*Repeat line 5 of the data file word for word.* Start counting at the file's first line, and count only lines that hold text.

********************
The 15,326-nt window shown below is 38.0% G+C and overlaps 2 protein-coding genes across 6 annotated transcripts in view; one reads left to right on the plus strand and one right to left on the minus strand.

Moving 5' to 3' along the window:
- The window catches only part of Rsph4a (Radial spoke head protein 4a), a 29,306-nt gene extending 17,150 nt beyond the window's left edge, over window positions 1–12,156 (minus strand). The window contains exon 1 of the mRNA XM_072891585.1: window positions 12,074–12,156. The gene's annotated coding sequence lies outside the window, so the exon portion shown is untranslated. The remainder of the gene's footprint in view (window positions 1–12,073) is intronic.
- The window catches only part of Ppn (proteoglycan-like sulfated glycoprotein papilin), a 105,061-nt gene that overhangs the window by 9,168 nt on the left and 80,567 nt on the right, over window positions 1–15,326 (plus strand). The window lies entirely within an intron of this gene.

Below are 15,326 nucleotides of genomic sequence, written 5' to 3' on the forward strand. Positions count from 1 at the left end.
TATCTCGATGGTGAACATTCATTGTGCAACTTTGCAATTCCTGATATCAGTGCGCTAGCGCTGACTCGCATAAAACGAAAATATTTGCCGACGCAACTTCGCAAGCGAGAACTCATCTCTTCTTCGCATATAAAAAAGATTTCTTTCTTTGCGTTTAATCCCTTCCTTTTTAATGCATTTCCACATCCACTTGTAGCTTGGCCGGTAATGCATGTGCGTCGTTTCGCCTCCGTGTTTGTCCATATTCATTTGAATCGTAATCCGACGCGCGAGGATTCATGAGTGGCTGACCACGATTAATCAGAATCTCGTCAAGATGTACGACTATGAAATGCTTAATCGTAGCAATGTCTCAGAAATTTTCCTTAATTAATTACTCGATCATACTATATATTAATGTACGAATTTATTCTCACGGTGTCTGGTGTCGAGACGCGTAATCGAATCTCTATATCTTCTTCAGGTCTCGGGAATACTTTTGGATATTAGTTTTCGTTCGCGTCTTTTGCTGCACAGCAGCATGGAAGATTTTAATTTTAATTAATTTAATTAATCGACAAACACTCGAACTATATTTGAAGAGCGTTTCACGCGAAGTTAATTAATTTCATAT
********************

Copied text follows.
Below are 15,326 nucleotides of genomic sequence, written 5' to 3' on the forward strand. Positions count from 1 at the left end.